Nazi Germany

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How far did change in Nazi Germany have a beneficial impact on people’s lives in the 1930’s? In this essay I will be exploring the factors in how far change in Nazi Germany impacted people’s lives in the 1930’s. Nazi Germany had a huge influence over people’s lives, some for the worst… but mostly for the better. Throughout my assessment, I will be explaining how these factors did or did not benefited people’s lives in Nazi Germany. I will also be using sources and my own knowledge to back up my argument. When Hitler became Chancellor of Germany on 30th January 1933 he had three aims. His first aim was to make a strong Germany. He wanted a strong government to overturn the Treaty of Versailles, to make Germany the great military power it previously been, and an economy to restore the prosperity of the German people. Hitler believed that the Aryan people (blonde, blue-eyed Germans) were superior to other races and that many of Germany’s past problems were created because Germany wasn’t run by racially pure Aryans. This was his second aim; a racial Germany. The Nazis wanted all (racially ‘pure’) Germans to feel they were part of the Volk (the peoples’ community). In the Volk individual liberties would be less valued then loyalty to the German people (the Volk), to Hitler (the Führer) and to Germany (the Fatherland). They summed this up in the phrase ‘Volk, Führer und Vaterland’. To create this perfect Germany, Hitler and the Nazi party had to introduce various changes to society. Organisations such as churches, political parties or even swimming clubs or choirs which might divert people’s attention away from serving the Volk would have dissolved or been taken over by the Nazis. Even family loyalties would take second place. The Führer wanted to win the hearts and minds of the German people. There would be no room for freedom of speech. Even everyday conversations between friends were controlled because the Nazis wanted to ensure that ideas opposed to Nazism were banished. “There must be no majority decisions. The decisions will be made by one man, only he alone may possess the authority and right to command.” Hitler’s Mein Kampf was published in 1925. This source sums up all of Hitler’s aims to create a Totalitarian Rule. Although the Nazis’ main weapons for enforcing compliance with their rule were persuasion and propaganda, behind the flags, displays and radio broadcasts was a ruthless system for dealing with their opponents and this form of control had a massive impact on people’s lives. There were two groups that enforced the Nazi control. The SS (Schutzstaffel) were the Nazis’ main security. The Waffen SS were a group of highly skilled and dependable soldiers who fought alongside the regular army. Also the Death’s Head Units ran the concentration camps and later the death camps. The Gestapo was ruthless in dealing with opposition to the Nazis. Its task was to ‘discover the enemies of the state, watch them and render them harmless’. They had the power to arrest and detain suspects without trial. An extensive web of informers ensured that the authorities quickly learned of anyone plotting against them. Together, the SS and the Gestapo controlled people with fear and terror.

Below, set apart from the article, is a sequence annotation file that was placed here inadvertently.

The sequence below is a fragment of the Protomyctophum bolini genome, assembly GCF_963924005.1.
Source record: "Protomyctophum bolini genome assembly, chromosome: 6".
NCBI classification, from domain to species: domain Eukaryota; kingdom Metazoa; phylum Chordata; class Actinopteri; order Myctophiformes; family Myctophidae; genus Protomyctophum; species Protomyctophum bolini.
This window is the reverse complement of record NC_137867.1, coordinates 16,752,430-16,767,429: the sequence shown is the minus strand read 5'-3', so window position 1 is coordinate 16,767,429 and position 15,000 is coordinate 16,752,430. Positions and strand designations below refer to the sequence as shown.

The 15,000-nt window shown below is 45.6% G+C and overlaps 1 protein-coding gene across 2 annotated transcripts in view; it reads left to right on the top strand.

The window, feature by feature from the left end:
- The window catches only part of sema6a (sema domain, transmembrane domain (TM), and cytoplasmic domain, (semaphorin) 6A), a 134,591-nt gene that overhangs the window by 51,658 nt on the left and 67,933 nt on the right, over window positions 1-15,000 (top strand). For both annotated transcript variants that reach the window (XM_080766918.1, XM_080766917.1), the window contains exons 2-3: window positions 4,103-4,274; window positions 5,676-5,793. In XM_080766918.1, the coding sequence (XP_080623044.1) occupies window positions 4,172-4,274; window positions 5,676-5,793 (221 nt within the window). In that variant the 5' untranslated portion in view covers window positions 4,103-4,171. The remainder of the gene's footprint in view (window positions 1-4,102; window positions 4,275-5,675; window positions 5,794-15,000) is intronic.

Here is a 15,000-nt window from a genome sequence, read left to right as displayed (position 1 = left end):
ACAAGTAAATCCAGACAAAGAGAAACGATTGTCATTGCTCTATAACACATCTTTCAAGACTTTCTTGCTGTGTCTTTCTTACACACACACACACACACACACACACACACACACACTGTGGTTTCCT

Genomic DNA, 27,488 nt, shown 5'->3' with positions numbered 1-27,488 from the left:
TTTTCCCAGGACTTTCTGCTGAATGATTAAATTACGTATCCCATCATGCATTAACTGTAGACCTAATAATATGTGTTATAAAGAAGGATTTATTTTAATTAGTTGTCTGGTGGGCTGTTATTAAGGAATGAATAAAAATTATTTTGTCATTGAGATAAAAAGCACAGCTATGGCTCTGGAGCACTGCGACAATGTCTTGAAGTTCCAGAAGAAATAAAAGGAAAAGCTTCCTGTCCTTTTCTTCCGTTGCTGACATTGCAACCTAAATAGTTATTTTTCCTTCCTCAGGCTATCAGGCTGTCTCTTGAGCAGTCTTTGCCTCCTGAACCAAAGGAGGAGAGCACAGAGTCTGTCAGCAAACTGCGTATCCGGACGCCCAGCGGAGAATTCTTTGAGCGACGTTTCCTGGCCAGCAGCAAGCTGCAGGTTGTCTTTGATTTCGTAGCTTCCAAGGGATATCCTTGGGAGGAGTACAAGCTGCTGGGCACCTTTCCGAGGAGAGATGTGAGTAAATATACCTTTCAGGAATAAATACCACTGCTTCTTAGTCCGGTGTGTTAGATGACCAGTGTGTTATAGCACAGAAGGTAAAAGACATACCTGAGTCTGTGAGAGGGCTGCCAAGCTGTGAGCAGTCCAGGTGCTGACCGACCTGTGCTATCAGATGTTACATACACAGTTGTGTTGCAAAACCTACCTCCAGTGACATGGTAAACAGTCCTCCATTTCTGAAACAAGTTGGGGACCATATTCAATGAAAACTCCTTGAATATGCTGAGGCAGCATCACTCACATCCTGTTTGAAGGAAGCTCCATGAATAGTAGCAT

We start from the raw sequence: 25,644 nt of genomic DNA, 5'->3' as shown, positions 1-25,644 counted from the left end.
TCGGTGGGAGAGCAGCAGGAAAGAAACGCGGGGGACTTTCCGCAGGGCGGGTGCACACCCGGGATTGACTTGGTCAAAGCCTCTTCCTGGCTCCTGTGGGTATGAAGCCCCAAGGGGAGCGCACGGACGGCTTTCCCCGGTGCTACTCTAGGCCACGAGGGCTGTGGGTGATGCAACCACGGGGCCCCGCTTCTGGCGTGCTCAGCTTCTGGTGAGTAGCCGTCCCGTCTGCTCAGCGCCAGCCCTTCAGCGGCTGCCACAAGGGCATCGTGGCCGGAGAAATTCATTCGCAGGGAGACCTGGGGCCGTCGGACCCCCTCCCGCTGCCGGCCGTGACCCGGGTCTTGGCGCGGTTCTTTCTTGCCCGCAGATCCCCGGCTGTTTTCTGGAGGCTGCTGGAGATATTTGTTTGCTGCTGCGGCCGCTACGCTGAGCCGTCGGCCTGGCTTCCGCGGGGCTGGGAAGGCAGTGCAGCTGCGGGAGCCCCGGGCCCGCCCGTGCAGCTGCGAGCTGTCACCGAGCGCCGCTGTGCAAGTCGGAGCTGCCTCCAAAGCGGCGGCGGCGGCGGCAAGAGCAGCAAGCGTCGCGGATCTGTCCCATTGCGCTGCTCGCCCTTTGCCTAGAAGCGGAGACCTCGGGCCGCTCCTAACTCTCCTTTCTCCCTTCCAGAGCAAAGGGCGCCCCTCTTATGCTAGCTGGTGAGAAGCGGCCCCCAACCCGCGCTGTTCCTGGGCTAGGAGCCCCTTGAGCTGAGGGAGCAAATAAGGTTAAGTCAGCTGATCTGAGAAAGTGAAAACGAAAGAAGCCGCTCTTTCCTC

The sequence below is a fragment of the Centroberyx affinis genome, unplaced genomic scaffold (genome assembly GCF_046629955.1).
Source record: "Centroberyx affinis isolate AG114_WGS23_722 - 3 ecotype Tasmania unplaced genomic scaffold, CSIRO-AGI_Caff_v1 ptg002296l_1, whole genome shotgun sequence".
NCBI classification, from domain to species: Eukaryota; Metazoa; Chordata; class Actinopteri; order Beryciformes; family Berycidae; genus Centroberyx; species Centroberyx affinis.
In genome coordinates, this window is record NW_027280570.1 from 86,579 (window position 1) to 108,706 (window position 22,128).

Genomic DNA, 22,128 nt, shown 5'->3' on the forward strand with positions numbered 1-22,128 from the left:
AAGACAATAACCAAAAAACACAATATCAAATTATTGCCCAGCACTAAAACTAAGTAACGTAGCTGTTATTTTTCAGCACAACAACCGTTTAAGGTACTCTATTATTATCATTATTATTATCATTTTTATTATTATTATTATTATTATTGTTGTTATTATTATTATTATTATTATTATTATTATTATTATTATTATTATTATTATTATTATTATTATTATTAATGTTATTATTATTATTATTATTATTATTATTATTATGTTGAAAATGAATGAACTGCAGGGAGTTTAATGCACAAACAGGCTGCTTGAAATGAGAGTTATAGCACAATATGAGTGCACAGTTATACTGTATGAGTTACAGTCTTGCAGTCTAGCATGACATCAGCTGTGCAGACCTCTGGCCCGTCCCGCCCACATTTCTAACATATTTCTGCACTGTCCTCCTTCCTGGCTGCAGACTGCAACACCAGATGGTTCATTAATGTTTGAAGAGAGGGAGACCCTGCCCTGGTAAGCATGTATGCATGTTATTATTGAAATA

From 1933 the German courts were ‘Nazified’. Hitler set up a ‘People’s Court’ to try people who opposed the Nazi regime. The number of political prisoners increased dramatically. Between 1930 and 1932 just eight people were found guilty and executed. By 1939 there were 734 people under ‘protective arrest’.

The Nazis also made use of concentration camps. Discipline was very harsh and food very poor. Few people survived a stay in the camps. At first, most prisoners were communists or trade union leaders. Later, other ‘undesirable’ groups were also sent to the camps (e.g. Eastern Europeans, Jews, homosexuals and religious fundamentalists). In 1942, when the Nazis came up with their ‘Final Solution’ to the ‘Jewish problem’, many of these concentration...
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